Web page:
Kristie Stremel sings from the heart of America. It’s a tough place. Yet her songs turn the details of the daily grind into reasons to keep pushing. In a time of despair, her music fights for hope.
Stremel’s western Kansas childhood home can be found precisely in the middle of nowhere—too far off the beaten track for most concert tours, or even to receive FM radio. It’s the kind of place where most Americans live their lives: off the radar — unseen, unheard and easily forgotten – facing a regular diet of boredom and bad jobs.
In that world, Stremel began to fashion a place she could call her own out of the Johnny Cash and Waylon Jennings songs that her guitar-playing father taught her. In 1986, at age 12, she entertained her family with her first electric guitar. At 15, she caught Joan Jett at the county fair and decided to put together a band; it performed at the local skating rink and school dances. Transplanted to Kansas City the summer before high school, she got serious about writing songs.
At 19, those songs helped her start building a fan base in the area. By 21, Stremel was a crowd favorite in one of Kansas City’s most promising bands, Frogpond, which released a 1996 album produced by Everclear’s Art Alexakis. The next year, her growing stockpile of songs led her to form her own band. She named it after the Interstate 70 off-ramp that led to her hometown, and Exit 159 released an appropriately titled 7-song EP, “Lost on Earth.” It yielded one regional radio hit, and the full album that followed produced two more. The band consistently packed some of the toughest houses in Kansas City, toured the West Coast twice and received the Pitch newspaper’s prestigious Kansas City/Lawrence Area Music Award for both Best New Band and Band of the Year.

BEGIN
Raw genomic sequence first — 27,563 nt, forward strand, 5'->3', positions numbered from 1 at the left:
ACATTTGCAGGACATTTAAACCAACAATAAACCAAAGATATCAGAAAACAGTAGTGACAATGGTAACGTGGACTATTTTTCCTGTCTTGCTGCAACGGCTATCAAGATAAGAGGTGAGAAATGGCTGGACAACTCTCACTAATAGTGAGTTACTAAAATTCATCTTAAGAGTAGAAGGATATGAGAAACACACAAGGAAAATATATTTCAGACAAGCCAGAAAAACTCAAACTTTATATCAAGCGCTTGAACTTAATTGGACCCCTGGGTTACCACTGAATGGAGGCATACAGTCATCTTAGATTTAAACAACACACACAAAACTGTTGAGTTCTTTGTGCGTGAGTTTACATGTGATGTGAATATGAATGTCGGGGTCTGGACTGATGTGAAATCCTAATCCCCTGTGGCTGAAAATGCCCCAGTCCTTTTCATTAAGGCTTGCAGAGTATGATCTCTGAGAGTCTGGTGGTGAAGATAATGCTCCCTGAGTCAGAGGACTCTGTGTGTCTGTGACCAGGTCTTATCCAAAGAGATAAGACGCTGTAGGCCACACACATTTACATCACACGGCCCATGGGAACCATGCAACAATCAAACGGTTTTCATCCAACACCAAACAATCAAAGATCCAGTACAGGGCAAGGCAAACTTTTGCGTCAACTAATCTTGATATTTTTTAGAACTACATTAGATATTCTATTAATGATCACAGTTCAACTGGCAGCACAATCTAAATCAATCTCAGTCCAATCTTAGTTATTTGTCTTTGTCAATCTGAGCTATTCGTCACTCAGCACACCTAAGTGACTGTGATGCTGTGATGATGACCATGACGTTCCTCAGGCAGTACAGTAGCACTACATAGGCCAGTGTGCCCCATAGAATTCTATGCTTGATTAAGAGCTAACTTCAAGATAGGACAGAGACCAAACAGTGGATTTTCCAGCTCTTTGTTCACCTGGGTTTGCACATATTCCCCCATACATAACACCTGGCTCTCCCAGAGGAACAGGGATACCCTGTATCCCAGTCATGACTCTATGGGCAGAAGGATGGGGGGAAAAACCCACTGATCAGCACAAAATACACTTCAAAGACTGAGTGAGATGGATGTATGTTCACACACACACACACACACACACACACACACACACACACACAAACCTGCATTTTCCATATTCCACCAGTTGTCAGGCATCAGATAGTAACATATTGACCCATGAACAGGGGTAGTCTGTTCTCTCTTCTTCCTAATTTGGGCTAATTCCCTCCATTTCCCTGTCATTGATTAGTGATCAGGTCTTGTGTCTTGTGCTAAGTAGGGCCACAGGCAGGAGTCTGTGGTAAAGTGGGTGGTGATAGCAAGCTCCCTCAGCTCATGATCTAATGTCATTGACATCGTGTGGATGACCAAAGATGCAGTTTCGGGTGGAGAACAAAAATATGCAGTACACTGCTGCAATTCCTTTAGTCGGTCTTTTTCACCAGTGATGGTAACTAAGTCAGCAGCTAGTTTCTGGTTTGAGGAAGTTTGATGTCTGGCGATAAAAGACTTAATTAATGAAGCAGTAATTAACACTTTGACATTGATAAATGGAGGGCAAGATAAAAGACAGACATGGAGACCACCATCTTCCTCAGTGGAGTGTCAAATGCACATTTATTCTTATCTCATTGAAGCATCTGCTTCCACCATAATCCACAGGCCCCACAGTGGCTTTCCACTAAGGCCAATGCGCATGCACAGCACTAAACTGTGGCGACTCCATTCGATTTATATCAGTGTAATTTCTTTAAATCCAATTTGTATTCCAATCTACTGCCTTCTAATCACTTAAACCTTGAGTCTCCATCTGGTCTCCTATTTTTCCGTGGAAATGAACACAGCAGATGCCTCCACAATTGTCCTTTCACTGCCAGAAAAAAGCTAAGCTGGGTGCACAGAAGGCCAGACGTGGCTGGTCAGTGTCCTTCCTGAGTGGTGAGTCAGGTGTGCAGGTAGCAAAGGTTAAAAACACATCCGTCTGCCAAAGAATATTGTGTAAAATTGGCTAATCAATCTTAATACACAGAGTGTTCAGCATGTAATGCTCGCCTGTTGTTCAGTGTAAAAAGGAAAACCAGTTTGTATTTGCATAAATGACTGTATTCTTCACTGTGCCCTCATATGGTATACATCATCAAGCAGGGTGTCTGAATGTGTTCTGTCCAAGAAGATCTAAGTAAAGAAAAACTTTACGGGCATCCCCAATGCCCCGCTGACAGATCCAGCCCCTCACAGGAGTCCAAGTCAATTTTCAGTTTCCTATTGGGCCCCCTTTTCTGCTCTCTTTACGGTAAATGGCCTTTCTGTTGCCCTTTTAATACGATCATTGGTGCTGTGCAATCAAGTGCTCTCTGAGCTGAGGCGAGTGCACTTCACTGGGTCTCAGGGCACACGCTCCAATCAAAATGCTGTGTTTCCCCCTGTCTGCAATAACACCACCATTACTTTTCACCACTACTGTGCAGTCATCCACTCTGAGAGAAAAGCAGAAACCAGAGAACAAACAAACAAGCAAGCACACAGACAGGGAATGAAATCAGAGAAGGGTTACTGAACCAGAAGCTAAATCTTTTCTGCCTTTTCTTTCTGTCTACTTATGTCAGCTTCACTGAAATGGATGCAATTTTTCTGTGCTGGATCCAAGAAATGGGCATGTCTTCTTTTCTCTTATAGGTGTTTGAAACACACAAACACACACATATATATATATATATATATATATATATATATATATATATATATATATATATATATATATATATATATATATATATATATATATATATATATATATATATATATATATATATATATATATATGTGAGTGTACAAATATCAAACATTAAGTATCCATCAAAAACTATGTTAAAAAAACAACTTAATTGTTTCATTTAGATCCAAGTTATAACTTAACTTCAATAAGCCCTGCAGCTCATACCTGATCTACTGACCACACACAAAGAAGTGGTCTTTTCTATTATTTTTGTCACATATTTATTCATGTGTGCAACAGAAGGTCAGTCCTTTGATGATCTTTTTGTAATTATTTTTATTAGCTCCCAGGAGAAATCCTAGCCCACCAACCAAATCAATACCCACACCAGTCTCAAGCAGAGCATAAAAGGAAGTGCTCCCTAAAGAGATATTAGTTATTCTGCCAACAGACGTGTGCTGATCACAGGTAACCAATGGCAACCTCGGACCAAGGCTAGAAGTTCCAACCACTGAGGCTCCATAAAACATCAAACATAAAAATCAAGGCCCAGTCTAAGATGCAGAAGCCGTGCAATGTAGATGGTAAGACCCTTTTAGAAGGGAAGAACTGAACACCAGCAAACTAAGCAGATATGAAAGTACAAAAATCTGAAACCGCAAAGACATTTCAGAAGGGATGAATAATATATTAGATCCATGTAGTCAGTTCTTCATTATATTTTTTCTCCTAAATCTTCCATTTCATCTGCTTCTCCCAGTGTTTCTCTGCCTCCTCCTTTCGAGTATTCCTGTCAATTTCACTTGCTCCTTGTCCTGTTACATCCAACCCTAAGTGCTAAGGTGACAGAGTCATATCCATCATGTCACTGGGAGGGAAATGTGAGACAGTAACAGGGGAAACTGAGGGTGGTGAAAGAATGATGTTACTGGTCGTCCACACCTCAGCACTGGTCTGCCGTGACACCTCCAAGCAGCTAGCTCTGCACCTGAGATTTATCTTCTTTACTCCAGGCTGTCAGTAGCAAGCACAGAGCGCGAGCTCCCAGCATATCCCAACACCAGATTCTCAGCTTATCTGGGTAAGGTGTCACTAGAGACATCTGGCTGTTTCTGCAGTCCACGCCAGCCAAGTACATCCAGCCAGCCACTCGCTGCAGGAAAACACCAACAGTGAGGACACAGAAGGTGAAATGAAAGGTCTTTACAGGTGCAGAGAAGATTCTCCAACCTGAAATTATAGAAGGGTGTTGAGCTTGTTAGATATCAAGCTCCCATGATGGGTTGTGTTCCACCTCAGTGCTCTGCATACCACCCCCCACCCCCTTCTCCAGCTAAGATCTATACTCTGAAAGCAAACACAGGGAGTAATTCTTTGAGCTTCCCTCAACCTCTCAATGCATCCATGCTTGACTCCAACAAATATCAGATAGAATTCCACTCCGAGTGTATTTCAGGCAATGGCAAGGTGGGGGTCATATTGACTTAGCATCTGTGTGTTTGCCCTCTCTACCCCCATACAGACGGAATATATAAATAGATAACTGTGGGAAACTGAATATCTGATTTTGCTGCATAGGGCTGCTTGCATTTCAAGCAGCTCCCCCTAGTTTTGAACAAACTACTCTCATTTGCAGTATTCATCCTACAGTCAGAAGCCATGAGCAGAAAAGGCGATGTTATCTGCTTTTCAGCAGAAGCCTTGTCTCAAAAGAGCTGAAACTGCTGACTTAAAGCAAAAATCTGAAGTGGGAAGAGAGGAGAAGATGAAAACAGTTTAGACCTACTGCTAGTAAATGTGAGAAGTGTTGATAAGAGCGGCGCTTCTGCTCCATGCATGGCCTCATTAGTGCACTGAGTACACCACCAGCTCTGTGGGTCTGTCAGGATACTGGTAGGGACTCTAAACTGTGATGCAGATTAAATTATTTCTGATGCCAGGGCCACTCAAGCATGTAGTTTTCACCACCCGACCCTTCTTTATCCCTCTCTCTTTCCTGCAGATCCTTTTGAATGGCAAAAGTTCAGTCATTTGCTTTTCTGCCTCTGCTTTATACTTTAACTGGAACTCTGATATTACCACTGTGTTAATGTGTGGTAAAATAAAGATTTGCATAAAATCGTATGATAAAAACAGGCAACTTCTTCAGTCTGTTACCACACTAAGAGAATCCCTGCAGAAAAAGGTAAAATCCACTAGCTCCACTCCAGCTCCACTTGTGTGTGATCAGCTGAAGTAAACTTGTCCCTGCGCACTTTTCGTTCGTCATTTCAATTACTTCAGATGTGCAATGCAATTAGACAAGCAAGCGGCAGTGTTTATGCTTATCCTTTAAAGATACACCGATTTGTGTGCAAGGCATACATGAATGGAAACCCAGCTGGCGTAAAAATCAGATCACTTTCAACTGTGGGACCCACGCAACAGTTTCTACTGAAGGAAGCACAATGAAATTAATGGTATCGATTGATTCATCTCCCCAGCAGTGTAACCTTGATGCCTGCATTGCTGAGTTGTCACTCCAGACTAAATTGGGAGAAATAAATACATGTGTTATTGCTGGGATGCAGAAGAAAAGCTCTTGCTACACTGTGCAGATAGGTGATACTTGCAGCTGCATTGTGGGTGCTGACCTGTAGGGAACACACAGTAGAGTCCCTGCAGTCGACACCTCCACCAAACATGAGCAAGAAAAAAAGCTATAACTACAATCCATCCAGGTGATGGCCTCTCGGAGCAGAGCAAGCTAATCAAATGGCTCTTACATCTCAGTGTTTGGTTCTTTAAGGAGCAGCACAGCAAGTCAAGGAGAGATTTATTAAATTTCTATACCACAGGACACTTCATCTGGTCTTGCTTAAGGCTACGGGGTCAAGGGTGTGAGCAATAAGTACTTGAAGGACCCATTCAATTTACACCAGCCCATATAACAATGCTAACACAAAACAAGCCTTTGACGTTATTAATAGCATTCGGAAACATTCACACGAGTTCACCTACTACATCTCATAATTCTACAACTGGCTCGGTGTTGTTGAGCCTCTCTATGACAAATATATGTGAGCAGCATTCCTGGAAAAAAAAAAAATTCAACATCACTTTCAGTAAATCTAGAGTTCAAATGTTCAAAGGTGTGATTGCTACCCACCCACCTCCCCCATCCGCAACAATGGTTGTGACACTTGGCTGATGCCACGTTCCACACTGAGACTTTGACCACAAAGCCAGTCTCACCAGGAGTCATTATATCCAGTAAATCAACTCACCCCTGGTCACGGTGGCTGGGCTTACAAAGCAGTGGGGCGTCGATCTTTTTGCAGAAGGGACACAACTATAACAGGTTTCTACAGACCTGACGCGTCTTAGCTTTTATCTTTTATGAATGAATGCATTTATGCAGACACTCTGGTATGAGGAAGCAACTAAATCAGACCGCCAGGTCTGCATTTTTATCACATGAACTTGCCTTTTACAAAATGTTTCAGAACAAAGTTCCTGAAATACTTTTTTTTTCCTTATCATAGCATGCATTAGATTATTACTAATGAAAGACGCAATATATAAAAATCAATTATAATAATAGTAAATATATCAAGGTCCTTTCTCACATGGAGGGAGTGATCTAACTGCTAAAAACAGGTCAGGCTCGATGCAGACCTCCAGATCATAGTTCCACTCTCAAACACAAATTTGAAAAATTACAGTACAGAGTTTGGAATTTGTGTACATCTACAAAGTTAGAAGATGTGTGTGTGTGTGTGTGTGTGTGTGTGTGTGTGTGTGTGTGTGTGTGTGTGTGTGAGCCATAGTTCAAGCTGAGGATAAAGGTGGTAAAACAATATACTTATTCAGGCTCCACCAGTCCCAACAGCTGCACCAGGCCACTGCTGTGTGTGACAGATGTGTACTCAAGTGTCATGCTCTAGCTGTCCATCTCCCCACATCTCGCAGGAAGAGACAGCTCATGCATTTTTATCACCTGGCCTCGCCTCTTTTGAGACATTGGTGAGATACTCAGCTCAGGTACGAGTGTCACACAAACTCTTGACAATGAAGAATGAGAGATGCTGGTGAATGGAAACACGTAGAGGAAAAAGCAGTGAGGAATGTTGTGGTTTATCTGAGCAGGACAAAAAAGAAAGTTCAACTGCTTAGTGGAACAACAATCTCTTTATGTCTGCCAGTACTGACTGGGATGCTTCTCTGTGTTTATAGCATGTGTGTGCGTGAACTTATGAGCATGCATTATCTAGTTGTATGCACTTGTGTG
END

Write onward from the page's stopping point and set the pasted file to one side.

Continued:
But over the next six years, despite winning another Pitch Music Award for Best Female Vocalist, Stremel never really got where she wanted to go. And the perspective she gained from that hard reality helped her produce her best and deepest work. Stremel’s pockets of fans across the country treasured the three sophisticated and ambitious albums (and one EP) that followed. The wisdom in those albums came from years of leaping for brass rings and landing on barroom floors. Still a largely unknown artist, Stremel never stopped growing as a musician and a lyricist, probing the side of the American Dream that doesn’t make the evening news.
Out of her struggle comes 10 Years: fourteen of Stremel’s best songs, all produced by Springfield, Missouri legend Lou Whitney (member of the Skeletons and the Morrells, producer of, among others, the Del Lords and the Domino Kings). 10 Years includes five brand new, dramatically deeper performances of fan favorites. They’re topped by two brand new compositions — “Have It All” and “It’s Not A Phase”— that raise the stakes even higher. The result is a richly textured, hard-focused statement of what it takes for a soul to survive in today’s America. A voice calling in a man-made wilderness.
And yet … it’s not alone. Because what Kristie Stremel shows most poignantly is how the demand to be heard, to have meaning in life, binds people together. It’s a cry from the heart of the country to the one in our dreams.